Bachelor of Science (B.S.)Program Website
WVU Tech Catalog
WVU Tech's ABET accredited Electrical Engineering program provides students a thorough understanding of the concepts of electrical engineering and the principles behind electrical energy and power systems, control systems (including robotics and electronics applications), communications, electronics, electromagnetic fields (including cell phone technology and microwave systems) and computers (VLSI circuits and FPGA).
Students are also offered a wide range of experiential learning opportunities, including co-ops, internships and undergraduate research projects.
Kenan Hatipoglu, Ph.D.
Dr. Hatipoglu’s research expertise lies in making power systems more efficient and environmentally friendly. He even spent a summer at the famed Oak Ridge Laboratory working on ways to make solar and wind power help in power outages. Oh, and he teaches WVU Tech students everything from power systems analysis to alternative energy and power electronics.
Although his research activities are designed to further the field, he’s also excited about using his experience in the classroom. “I hope to learn lots of things and bring them back here to share with my students and my colleagues, to get them excited and to accomplish even more.”
Kayla Hoff, '18
Kayla Hoff grew up in Jackson County, West Virginia. She graduated with an electrical engineering degree at Tech.
At Tech, Kayla worked for two summers as an electrical engineering co-op student for American Electric Power (AEP), where she was able to utilize what she learned in the classroom with real-life field experiences. In the summer of 2016, Kayla and her mentor worked on the development of a brand new substation. The experience she gained helped her prepare for oncoming courses and established a better understanding of electrical engineering.
"The faculty members of WVU Tech are amazing," she says. "I would have never been able to gain the experience out in the field without their help."
In our most recent survey of program graduates, we found that 100% of our graduates since 2018 found full-time employment or started an advanced degree after graduating from WVU Tech. They also reported an average starting salary range of $65,000 - $75,000.
WVU Tech's electrical engineering program offers
rigorous instruction, providing sufficient background for career success or graduate
school. Graduates develop a solid
knowledge of mathematics, physics, chemistry and basic engineering principles;
problem-solving skills; design skills; communication skills; teamwork skills;
life-long learning skills; computer skills; and professionalism and ethics.
Electrical engineers enjoy an extremely wide array of career possibilities, including design, testing, manufacturing, service and maintenance for manufacturers, energy producers, government contractors, government defense agencies and utility companies.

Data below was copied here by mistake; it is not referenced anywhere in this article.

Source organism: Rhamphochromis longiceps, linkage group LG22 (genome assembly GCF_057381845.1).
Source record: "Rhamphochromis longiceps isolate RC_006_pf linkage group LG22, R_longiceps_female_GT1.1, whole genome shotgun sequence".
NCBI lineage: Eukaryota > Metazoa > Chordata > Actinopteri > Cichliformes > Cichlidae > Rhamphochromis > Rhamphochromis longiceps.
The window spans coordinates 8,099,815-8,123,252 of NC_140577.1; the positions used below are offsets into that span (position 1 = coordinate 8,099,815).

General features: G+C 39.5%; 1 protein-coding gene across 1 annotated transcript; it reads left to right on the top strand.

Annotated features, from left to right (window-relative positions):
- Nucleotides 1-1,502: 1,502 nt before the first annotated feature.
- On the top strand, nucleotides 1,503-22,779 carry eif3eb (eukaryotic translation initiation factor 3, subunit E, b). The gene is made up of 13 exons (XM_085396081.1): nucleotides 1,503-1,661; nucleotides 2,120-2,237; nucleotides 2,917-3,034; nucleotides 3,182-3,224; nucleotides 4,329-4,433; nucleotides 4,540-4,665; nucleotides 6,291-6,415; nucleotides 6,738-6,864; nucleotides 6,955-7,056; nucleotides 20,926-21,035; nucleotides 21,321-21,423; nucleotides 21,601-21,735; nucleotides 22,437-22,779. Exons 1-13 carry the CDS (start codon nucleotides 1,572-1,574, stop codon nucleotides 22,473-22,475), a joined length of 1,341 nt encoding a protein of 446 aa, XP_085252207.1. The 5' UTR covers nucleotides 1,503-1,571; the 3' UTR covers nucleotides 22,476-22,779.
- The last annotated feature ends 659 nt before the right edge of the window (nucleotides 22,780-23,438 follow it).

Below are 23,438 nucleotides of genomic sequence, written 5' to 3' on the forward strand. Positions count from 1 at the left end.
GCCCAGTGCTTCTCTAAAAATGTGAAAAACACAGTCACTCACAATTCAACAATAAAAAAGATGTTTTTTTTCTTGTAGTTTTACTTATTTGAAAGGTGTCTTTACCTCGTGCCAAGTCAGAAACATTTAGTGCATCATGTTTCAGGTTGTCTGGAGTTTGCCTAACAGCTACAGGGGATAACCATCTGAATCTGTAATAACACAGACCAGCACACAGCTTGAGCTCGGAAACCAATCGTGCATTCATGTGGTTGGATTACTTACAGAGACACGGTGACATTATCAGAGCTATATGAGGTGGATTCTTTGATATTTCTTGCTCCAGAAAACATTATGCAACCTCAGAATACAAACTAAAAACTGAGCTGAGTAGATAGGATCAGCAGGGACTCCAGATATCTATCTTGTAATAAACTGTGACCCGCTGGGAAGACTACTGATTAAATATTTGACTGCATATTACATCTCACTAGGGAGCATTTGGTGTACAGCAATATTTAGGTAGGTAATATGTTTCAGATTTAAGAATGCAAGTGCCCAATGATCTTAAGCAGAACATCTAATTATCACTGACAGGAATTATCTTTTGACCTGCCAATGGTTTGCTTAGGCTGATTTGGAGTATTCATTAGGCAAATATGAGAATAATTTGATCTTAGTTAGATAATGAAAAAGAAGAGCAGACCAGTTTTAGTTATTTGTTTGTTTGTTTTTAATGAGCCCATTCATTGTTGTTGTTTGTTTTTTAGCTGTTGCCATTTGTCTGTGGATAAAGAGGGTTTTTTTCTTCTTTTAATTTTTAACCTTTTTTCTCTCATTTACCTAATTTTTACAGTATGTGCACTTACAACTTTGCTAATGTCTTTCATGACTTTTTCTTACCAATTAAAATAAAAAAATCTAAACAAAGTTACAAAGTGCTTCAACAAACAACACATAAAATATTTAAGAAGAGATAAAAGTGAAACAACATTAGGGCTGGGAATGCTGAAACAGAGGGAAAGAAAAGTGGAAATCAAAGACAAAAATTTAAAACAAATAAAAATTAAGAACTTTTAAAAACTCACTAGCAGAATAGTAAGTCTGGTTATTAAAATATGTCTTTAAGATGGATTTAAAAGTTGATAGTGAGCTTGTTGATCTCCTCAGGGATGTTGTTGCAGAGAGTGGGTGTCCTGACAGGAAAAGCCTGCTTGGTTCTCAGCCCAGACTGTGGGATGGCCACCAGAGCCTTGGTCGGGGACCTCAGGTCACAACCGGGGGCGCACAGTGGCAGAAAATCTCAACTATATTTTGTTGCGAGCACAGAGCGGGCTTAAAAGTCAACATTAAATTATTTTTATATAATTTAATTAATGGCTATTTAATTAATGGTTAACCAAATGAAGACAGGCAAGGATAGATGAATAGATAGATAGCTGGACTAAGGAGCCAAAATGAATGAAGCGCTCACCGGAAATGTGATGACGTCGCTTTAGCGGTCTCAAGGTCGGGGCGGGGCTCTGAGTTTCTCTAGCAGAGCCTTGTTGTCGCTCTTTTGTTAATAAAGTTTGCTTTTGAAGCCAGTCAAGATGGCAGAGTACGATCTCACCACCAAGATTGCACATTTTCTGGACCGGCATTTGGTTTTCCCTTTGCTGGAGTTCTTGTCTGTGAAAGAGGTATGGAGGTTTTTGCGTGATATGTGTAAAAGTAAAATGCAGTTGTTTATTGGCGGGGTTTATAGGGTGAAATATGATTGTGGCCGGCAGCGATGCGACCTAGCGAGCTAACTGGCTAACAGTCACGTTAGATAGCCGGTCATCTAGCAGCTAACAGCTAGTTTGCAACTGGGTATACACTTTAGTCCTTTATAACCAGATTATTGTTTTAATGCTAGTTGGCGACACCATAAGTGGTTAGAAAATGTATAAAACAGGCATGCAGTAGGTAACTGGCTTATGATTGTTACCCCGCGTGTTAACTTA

Our graduates are able to pursue careers with nationally competitive starting salaries. Companies that have hired our graduates include the FBI, the National Security Agency, the Joint Warfare Analysis Center, Navair, the Naval Surface Weapons Center, American Electric Power, Dominion Power, Siemens, Square-D, Baltimore Gas and Electric, Hamilton-Bose, Consol Energy and Allegheny Energy.
Several graduates have gone on to pursue a master’s degree in engineering or business.
Graduates of WVU Tech's electrical engineering program have recently landed in positions such as:
- Electrical engineer
- Associate manufacturing/controls engineer
I – process control
- Nuclear engineer 1
- Robotics engineer
Electrical Energy Systems Emphasis
THINGS YOU'LL LEARN
Everything you need to close the circuit and power the world around us.
Electrical Power Distribution Systems
Learn the basics of power distribution systems: general considerations; load characteristics; subtransmission and distribution substations; primary and secondary distribution, secondary network systems; distribution transformers; voltage regulation and application of capacitors; voltage fluctuations; and protective device coordination.
Explore Coulomb’s Law, Gauss’s Law, Biot-Savart Law, Ampere’s Circuital Law, inductance, magnetic energy, magnetic force, time-varying fields, Faraday’s Law and Lenz’s Law, plus concepts behind transmission lines, plane waves, reflection and refraction.
Introduction to Robotics
Discover the basic components of robot systems, coordinate frames, homogeneous transformations, kinematics for manipulator inverse kinematics, manipulator dynamics, the Jacobian matrix, manipulator control and robotic programming. The put it all together in a semester-long project.